- Sikeston singer moves on with 'The Voice' (10/16/17)
- Past Rowdy the Redhawk mascot's identity revealed (10/15/17)
- College algebra to be removed from Southeast required curriculum (10/10/17)1
- Cancer will 'change your life, but it doesn't have to rule it' (10/8/17)
- Police chief, council: Cape Girardeau faces growing gun violence (10/17/17)4
- Developer asks court to OK tax district board for improvements near Hobby Lobby (10/17/17)4
- Bills addressing equal child custody to be filed, legislators say (10/13/17)
- Cape Christian School burglarized (10/18/17)
- The last person to be laid to rest at Old Lorimier Cemetery: Mary Russell Fox (10/17/17)2
- Load shift kills Jackson trucker (10/17/17)
Climate change: Safe, not sorry
Anyone following the climate change issue should know that the scientific consensus is as follows: That climate change is happening is unequivocal. Surely there can be no conscious individual who doubts this any longer. In terms of the cause, the consensus is that there is greater than a 90 percent probability that human activities are a significant contributor. This is what the Intergovernmental Panel on Climate Change reported in 2007. There has since been no research undermining that assessment.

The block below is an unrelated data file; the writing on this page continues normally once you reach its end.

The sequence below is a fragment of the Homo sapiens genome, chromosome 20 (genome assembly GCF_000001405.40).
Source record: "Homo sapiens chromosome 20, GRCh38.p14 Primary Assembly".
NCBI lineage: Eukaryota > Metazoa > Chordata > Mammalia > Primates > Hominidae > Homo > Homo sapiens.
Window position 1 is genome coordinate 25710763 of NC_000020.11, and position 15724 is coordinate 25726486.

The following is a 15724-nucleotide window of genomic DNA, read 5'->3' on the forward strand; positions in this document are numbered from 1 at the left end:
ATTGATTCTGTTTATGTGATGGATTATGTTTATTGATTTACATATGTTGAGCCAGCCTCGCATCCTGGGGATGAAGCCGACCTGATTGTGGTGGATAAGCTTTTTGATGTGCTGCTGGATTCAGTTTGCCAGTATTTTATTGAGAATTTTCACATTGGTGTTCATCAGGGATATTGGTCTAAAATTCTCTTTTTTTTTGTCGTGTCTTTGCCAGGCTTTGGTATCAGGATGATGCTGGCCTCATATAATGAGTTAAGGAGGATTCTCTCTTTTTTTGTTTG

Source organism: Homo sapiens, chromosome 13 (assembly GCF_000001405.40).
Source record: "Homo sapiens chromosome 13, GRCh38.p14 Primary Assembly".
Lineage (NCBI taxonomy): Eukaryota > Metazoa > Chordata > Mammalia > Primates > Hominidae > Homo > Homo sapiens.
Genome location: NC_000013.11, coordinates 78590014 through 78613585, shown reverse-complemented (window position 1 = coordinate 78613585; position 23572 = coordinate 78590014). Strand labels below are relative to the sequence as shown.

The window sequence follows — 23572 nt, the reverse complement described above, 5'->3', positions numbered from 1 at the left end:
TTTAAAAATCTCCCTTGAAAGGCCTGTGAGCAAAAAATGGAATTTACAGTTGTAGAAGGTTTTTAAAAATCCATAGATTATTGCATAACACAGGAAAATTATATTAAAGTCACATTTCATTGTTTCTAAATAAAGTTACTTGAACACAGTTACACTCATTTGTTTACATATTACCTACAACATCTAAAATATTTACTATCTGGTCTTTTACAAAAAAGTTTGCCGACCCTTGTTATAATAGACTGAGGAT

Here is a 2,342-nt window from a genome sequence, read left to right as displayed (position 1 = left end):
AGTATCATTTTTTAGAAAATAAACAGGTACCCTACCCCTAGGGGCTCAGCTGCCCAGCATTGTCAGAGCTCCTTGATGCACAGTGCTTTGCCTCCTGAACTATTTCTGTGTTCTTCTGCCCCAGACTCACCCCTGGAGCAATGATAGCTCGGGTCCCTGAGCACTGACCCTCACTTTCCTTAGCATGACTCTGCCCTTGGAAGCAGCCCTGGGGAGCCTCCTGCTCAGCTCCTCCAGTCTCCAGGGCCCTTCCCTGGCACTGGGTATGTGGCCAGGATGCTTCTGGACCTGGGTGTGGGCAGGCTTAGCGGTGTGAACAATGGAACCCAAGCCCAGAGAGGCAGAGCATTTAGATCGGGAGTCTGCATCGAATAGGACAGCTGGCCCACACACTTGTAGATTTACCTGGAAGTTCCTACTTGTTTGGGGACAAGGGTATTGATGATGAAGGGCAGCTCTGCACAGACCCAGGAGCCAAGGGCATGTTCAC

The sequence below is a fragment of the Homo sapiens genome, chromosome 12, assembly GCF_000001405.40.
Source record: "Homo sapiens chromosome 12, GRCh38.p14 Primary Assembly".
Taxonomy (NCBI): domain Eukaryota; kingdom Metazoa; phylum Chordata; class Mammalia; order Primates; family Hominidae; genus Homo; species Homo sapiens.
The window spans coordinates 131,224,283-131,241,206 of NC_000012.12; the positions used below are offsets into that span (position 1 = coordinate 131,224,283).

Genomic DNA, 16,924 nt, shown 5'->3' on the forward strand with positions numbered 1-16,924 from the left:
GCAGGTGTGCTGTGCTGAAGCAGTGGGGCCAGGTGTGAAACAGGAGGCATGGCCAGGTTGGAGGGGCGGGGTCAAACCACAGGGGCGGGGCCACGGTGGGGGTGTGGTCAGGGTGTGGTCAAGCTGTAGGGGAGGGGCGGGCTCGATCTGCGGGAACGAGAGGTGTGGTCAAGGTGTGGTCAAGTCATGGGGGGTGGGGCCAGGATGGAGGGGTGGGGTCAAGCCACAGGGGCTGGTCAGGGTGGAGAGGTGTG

If someone were diagnosed with cancer and sought further opinion -- as is reasonable -- and were advised that the probability of cancer is greater than 90 percent, he or she would have every right to seek further opinion and keep seeking it until finding one acceptable individual who says he or she is fine. He or she would have every right to reject the trained experts and accept the preferred advice. After all, if they die, he or she alone plus their friends and family suffer.
In the case of climate change, however, we are dealing with the future of life on the planet as we know it. If we reduce greenhouse gases and find they are not the cause, the worst case is we have a cleaner atmosphere. On the other hand, if we do nothing and just seek more research, we may reach the point of no return when our planetary life support system is totally devastated. In both cases, most folks would rather be safe than sorry. This reflects sanity, not politics.
ALAN JOURNET, Cape Girardeau